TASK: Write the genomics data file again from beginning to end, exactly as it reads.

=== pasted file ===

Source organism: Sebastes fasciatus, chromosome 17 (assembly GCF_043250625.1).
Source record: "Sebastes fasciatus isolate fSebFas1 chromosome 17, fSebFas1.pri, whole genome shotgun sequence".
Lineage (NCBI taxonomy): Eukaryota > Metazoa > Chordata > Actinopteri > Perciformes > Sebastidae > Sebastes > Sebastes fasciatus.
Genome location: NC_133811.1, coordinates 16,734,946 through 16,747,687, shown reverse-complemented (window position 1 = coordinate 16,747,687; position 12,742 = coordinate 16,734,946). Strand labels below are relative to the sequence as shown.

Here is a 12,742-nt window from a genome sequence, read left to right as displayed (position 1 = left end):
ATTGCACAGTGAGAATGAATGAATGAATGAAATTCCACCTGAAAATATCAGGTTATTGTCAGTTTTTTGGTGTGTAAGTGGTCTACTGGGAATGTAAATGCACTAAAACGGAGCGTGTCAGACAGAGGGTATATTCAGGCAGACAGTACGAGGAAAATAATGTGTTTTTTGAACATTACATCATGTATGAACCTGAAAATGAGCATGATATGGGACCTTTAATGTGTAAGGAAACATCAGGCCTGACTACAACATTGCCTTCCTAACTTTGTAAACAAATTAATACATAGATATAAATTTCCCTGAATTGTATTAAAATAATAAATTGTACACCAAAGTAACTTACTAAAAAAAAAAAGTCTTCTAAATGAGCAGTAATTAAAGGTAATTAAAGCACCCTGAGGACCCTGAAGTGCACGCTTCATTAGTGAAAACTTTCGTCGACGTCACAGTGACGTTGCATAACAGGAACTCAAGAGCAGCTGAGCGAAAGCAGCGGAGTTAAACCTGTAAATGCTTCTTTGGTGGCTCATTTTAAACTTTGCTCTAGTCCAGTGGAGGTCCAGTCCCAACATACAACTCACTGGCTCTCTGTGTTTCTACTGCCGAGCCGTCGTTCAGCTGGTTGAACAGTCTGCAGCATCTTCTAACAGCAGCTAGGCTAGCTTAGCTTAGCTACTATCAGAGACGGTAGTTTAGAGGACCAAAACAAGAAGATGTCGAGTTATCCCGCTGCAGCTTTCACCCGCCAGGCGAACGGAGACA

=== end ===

Source organism: Sebastes fasciatus, chromosome 17 (assembly GCF_043250625.1).
Source record: "Sebastes fasciatus isolate fSebFas1 chromosome 17, fSebFas1.pri, whole genome shotgun sequence".
Lineage (NCBI taxonomy): Eukaryota > Metazoa > Chordata > Actinopteri > Perciformes > Sebastidae > Sebastes > Sebastes fasciatus.
Genome location: NC_133811.1, coordinates 16,734,946 through 16,747,687, shown reverse-complemented (window position 1 = coordinate 16,747,687; position 12,742 = coordinate 16,734,946). Strand labels below are relative to the sequence as shown.

Here is a 12,742-nt window from a genome sequence, read left to right as displayed (position 1 = left end):
ATTGCACAGTGAGAATGAATGAATGAATGAAATTCCACCTGAAAATATCAGGTTATTGTCAGTTTTTTGGTGTGTAAGTGGTCTACTGGGAATGTAAATGCACTAAAACGGAGCGTGTCAGACAGAGGGTATATTCAGGCAGACAGTACGAGGAAAATAATGTGTTTTTTGAACATTACATCATGTATGAACCTGAAAATGAGCATGATATGGGACCTTTAATGTGTAAGGAAACATCAGGCCTGACTACAACATTGCCTTCCTAACTTTGTAAACAAATTAATACATAGATATAAATTTCCCTGAATTGTATTAAAATAATAAATTGTACACCAAAGTAACTTACTAAAAAAAAAAAGTCTTCTAAATGAGCAGTAATTAAAGGTAATTAAAGCACCCTGAGGACCCTGAAGTGCACGCTTCATTAGTGAAAACTTTCGTCGACGTCACAGTGACGTTGCATAACAGGAACTCAAGAGCAGCTGAGCGAAAGCAGCGGAGTTAAACCTGTAAATGCTTCTTTGGTGGCTCATTTTAAACTTTGCTCTAGTCCAGTGGAGGTCCAGTCCCAACATACAACTCACTGGCTCTCTGTGTTTCTACTGCCGAGCCGTCGTTCAGCTGGTTGAACAGTCTGCAGCATCTTCTAACAGCAGCTAGGCTAGCTTAGCTTAGCTACTATCAGAGACGGTAGTTTAGAGGACCAAAACAAGAAGATGTCGAGTTATCCCGCTGCAGCTTTCACCCGCCAGGCGAACGGAGACA